Taos, N.M. (January 5, 2022)—This morning, the Bureau of Land Management (BLM) took important steps toward permanently protecting the cultural landscape within 10 miles of Chaco Culture National Historical Park when the agency formally proposed to withdraw approximately 351,000 acres of public lands surrounding the Park. This builds on years of work by Pueblos, Tribes, advocates, and elected officials, and follows President Biden’s announcement on November 15 of “new efforts to protect the Chaco Canyon and the greater connected landscape, and to ensure that public land management better reflects the sacred sites, stories, and cultural resources in the region,” according to the BLM’s press release. The proposed withdrawal would bar new federal oil and gas leasing on those lands, but would not affect existing valid leases or rights.
In addition, the BLM has initiated a 90-day public comment period, announced several public meetings, and is set to undertake formal Tribal consultation. Moreover, “the BLM and the Bureau of Indian Affairs (BIA) will also be initiating a broader assessment of the Greater Chaco cultural landscape to explore ways the Interior Department can manage existing energy development, honor sensitive areas important to Tribes and communities, and build collaborative management frameworks toward a sustainable economic future for the region.”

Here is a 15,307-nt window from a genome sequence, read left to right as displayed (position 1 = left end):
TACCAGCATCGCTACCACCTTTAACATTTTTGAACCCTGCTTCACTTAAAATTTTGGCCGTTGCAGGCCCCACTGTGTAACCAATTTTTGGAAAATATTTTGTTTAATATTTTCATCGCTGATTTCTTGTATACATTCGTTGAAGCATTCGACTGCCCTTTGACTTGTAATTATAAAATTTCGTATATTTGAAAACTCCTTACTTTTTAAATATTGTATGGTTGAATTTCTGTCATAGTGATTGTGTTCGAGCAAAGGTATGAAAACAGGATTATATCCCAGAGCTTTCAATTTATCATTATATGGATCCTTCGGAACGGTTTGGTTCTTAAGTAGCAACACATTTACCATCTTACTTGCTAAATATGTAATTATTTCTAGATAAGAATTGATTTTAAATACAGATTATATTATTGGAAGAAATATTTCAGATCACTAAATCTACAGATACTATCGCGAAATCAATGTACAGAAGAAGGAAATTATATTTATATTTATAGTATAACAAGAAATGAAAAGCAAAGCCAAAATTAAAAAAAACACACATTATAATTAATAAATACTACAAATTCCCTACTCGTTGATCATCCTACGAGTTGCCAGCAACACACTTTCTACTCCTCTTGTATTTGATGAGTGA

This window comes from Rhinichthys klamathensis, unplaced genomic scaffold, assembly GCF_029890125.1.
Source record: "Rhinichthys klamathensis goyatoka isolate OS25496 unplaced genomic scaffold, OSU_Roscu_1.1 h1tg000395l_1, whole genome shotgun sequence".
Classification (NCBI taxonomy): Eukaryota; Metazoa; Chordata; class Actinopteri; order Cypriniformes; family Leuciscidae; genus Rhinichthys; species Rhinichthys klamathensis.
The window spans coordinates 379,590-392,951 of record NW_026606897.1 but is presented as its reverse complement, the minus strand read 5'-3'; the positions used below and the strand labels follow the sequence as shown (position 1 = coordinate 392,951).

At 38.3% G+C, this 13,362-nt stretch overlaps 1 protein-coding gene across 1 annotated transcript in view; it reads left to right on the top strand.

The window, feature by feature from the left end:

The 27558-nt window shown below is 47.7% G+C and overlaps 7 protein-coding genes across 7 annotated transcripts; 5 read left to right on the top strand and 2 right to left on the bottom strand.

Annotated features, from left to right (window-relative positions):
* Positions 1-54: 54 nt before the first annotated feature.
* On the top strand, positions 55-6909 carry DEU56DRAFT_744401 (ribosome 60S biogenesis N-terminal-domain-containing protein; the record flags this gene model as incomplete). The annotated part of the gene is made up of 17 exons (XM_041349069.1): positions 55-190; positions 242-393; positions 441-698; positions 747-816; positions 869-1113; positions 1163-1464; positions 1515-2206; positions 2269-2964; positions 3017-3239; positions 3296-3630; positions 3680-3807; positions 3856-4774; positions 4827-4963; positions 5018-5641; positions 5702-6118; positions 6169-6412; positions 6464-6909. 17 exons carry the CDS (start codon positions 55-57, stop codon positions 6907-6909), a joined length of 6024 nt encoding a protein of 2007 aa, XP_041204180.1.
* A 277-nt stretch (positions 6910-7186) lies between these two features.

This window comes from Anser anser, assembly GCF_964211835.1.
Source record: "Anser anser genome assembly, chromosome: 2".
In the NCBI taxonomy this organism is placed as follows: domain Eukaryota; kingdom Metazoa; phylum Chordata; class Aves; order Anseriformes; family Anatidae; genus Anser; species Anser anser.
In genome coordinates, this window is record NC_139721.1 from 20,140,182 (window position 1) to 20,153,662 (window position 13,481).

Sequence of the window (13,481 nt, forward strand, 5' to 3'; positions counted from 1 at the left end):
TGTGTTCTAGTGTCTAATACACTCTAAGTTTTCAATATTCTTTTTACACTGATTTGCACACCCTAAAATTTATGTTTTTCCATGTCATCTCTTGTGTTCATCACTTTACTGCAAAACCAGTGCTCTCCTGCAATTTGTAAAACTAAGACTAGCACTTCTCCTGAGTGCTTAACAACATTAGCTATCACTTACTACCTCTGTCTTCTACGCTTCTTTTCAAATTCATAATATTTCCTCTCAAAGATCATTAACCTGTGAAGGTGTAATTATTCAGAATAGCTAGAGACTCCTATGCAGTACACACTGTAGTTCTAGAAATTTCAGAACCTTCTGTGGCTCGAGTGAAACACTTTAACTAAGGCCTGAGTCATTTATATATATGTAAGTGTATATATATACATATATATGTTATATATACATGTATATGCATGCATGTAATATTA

In response, Paul F. Reed, Preservation Archaeologist and Chaco Scholar at Archaeology Southwest, released the following statement:
“I am excited today to see that the Bureau of Land Management formally proposed to withdraw approximately 351,000 acres of public lands surrounding Chaco Culture National Historical Park, and plans to undertake a comprehensive landscape assessment of oil and gas development in the region. The BLM’s proposal will dramatically reduce the threat that drilling poses to this one-of-a-kind place, and it will help better protect the irreplaceable historic and cultural resources found in the region. Leaders from New Mexico’s Pueblos have been calling for the federal government to take this step for years, and I commend Secretary Haaland and the Biden administration for honoring their requests.”
About Archaeology Southwest
Archaeology Southwest is a private 501(c)(3) nonprofit organization based in Tucson, Arizona, that explores and protects heritage places while honoring their diverse values. For three decades, Archaeology Southwest has worked to break down barriers to understanding, respecting, celebrating, and finding inspiration in these places. Learn more at archaeologysouthwest.org.
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FOR IMMEDIATE RELEASE
January 5, 2022
Press Contact: Paul F. Reed
Image: Drill Pad with Pierre’s site in the background.